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Monday, 25 November 1996
Page: 5907


Senator SHERRY (Deputy Leader of the Opposition in the Senate)(4.12 p.m.) —Labor will support Senator Kernot's motion No. 275 in respect of judges' and parliamentarians' superannuation. Labor will not support the reference of public servants vis-a-vis the National Commission of Audit. When I say `public servants' I am also talking about military personnel. Both the military and the general Public Service have two different superannuation funds with two different levels of entitlement. I would like to incorporate a letter from the Prime Minister to every Commonwealth public servant before the last election. I will come to that in a moment.

Firstly, Labor does believe it is appropriate that politicians' and judges' superannuation is reviewed. The appropriate committee to do that is the Senate Select Committee on Superannuation. It is the appropriate committee because, as Senator Kemp has pointed out, it is a committee that does not enjoy a government majority. It is a committee with a solid reputation for work. It is currently chaired by my highly esteemed colleague, Senator Watson, from Tasmania.

Just in passing, I do hope, Senator Kemp, that we see the government's legislation in respect of a range of other superannuation matters, as was undertaken by your predecessor, before the end of this year for reference to the Senate committee on superannuation. That is another set of issues. I hope that commitment is maintained. This is the appropriate committee to deal with superannuation issues that come before the Senate.

It is time to look at politicians' superannuation. There are a range of reasons. There is no doubt that the nature of work of politicians has changed. The nature of our average life expectancy as politicians has changed. There have been reviews of politicians' superannuation in other parts of the country. Certainly Labor does not shy away from, we are not afraid of and we are not concerned about, a thorough public examination, with public hearings, of federal politicians' and judges' superannuation.

As has been noted in this debate, there is, on average, an effective contribution from budget of some 78 per cent of a federal politician's pay into their superannuation. With respect to judges—I do not think Senator Kernot mentioned the figure—it is effectively 60 per cent. Those two figures are way above the community norm and standard—not just above public sector superannuation in general, but substantially above what executives in the private sector could enjoy by way of superannuation. This is an important public issue. It should not be hidden. It should be appropriately debated and investi gated. This is the committee to carry out such an investigation.

We oppose the reference that the government has moved in respect of general Commonwealth employees. As I said earlier, this includes military personnel, who have a different scheme from other Commonwealth employees. This does make reference to the National Commission of Audit. Why do we oppose it? We oppose it because we do not trust the motives of the government—that is our No. 1 reason. I have circulated a letter from the Prime Minister, Mr Howard, which he signed on 28 February this year, just before the election. I will quote the third paragraph from this general letter to all Commonwealth public servants:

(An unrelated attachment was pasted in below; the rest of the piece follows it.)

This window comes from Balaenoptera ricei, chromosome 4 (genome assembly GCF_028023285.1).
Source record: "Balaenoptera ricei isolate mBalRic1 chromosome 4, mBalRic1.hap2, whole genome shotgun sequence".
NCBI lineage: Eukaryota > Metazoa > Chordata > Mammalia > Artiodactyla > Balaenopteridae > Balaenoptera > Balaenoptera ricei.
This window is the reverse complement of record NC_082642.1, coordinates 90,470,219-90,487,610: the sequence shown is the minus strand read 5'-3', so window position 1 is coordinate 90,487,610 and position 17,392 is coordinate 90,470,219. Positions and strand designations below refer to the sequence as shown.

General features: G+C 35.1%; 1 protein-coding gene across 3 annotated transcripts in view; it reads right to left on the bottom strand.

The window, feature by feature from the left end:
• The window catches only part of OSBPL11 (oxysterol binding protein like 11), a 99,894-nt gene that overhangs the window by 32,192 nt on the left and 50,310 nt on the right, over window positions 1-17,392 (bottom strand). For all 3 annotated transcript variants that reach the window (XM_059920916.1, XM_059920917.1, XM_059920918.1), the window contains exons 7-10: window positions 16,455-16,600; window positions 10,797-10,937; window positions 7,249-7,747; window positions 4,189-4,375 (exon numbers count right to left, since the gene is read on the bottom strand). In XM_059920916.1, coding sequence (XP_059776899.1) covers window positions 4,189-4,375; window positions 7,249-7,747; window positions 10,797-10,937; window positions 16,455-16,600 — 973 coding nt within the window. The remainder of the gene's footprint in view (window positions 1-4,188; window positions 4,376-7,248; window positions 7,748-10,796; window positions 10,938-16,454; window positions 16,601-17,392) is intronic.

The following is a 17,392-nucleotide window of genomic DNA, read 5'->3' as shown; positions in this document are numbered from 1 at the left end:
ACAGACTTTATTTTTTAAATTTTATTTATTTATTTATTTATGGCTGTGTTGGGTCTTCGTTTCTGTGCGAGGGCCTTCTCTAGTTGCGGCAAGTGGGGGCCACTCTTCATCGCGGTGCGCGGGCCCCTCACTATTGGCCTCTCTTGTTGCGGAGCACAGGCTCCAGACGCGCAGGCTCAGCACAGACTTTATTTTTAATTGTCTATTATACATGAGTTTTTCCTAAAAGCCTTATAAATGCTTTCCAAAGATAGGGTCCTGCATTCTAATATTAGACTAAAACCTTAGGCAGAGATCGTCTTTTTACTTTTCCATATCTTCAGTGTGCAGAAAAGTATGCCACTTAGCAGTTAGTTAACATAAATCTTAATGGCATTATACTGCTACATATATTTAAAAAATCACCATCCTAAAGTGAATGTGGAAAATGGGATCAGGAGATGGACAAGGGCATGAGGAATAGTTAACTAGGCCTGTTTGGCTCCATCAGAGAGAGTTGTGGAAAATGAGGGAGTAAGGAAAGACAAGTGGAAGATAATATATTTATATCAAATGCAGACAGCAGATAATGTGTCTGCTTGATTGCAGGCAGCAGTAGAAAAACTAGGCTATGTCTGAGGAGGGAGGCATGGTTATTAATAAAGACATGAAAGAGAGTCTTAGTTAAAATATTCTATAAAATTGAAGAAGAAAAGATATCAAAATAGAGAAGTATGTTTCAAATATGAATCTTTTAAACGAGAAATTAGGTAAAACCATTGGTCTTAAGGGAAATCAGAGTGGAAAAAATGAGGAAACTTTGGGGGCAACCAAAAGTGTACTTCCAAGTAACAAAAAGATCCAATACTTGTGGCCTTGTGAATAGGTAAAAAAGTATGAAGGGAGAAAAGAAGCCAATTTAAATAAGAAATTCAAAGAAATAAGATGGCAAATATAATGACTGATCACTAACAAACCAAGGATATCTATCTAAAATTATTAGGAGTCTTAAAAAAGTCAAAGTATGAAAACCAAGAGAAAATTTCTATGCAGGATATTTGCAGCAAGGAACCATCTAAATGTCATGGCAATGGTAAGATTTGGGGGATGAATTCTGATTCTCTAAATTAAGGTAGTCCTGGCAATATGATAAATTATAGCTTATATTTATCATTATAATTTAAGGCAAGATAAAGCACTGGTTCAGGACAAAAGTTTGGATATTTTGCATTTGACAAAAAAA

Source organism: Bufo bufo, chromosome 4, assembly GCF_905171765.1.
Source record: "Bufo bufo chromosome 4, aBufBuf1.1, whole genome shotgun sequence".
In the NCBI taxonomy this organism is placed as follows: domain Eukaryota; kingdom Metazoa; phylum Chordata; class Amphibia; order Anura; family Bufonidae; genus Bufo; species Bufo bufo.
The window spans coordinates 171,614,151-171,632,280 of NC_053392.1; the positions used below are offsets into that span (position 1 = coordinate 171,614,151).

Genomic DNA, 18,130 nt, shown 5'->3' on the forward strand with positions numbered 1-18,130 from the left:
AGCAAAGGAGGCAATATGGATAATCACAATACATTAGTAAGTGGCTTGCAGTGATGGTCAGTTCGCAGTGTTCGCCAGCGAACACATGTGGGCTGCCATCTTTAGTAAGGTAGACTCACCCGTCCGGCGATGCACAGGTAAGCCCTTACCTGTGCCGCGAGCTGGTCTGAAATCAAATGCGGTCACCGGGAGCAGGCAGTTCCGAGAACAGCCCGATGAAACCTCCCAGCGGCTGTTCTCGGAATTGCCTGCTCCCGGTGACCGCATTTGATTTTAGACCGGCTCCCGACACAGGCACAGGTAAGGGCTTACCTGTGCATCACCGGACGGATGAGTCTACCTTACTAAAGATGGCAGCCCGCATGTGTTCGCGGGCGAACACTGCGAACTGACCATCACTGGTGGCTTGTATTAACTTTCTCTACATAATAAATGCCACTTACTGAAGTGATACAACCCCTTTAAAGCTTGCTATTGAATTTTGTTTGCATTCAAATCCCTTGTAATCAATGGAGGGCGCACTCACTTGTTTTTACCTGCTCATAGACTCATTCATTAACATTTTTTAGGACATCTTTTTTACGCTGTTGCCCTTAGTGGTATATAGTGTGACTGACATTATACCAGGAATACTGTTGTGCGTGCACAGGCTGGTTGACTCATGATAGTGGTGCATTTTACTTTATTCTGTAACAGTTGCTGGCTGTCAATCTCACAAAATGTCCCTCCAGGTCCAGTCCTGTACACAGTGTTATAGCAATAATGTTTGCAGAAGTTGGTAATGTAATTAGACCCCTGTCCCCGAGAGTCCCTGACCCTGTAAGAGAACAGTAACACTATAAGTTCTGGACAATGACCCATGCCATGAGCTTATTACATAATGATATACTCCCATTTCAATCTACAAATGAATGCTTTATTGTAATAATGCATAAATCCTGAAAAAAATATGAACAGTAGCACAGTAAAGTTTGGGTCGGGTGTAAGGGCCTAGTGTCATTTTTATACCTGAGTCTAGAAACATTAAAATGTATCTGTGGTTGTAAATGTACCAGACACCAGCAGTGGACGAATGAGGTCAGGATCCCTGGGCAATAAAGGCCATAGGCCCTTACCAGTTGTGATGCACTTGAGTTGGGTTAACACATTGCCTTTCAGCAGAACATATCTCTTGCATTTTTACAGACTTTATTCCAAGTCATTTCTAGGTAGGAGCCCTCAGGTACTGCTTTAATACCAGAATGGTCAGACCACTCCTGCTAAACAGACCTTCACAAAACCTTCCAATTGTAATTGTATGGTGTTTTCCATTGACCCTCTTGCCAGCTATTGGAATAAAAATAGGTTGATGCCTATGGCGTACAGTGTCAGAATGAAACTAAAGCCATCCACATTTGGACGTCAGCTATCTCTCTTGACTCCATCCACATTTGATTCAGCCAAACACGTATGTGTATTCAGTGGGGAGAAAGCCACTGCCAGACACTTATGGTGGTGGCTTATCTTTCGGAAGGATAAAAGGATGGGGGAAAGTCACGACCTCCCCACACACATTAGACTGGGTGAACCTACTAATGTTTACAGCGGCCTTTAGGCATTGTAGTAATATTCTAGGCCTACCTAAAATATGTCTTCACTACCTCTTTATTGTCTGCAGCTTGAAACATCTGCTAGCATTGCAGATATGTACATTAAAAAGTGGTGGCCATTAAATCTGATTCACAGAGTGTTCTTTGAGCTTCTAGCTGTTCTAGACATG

I give you my rock-solid guarantee that the coalition will not cut and destroy public sector superannuation schemes or the entitlements of existing and prospective Commonwealth government employees.


Senator Kernot —Is this a core promise?


Senator SHERRY —Is it a core promise or a non-core promise, Senator Kemp? What we have here is an attempt by the Liberal government to use the Senate Select Committee on Superannuation to attack the superannuation benefits of public servants, including the military, in this country. The government should say yes or no to the National Commission of Audit recommendations in this area. In its report on page 98 with respect to the Commonwealth Public Service, including the military—it makes some comments about the military schemes—the National Commission of Audit says, in recommendation 5.6, to which Senator Kernot has referred:

The objective of this change is to increase remuneration flexibility rather than to reduce the total value of ov

erall remuneration packages . . .

That is in respect of public sector superannuation. The Liberal government should give an assurance to every public servant in this country that it is not going to cut the overall level of remuneration of public servants, because this is what this resolution signals today. It wants to either cut their superannuation or cut their wages. The government has to say yes or no to this recommendation from the National Commission of Audit. As far as Labor stands on this issue, it says no to reducing the overall remuneration levels, including superannuation, of public servants and the military. Where does the Liberal Party stand on this issue? Yes or no? It does not need reference to a select committee for the government to state its position on this issue.

There are some other reasons. The Prime Minister gave an unequivocal commitment in writing. So why does he, presumably, want this issue of general public service superannuation to go to the select committee? It is a Liberal Party hidden agenda. The letter that the Prime Minister sent to every public servant in Australia is a non-core promise. He wants to reduce the superannuation entitlements of public servants, including the military, in this country. Labor will not have a bar of it. Labor will hold the Prime Minister to his written undertaking to every public servant and every member of the armed forces—no reduction in the overall remuneration, including superannuation, of public servants and the military in this country.

This is what this proposal is all about. You should look embarrassed, Senator Kemp. You have fallen for this instruction hook, line and sinker. Do you, Senator Kemp, on behalf of the coalition, stand by the commitment given by Mr Howard before the election, an unequivocal, rock-solid guarantee distributed to every public servant, including the military, in this country? You now want to break it.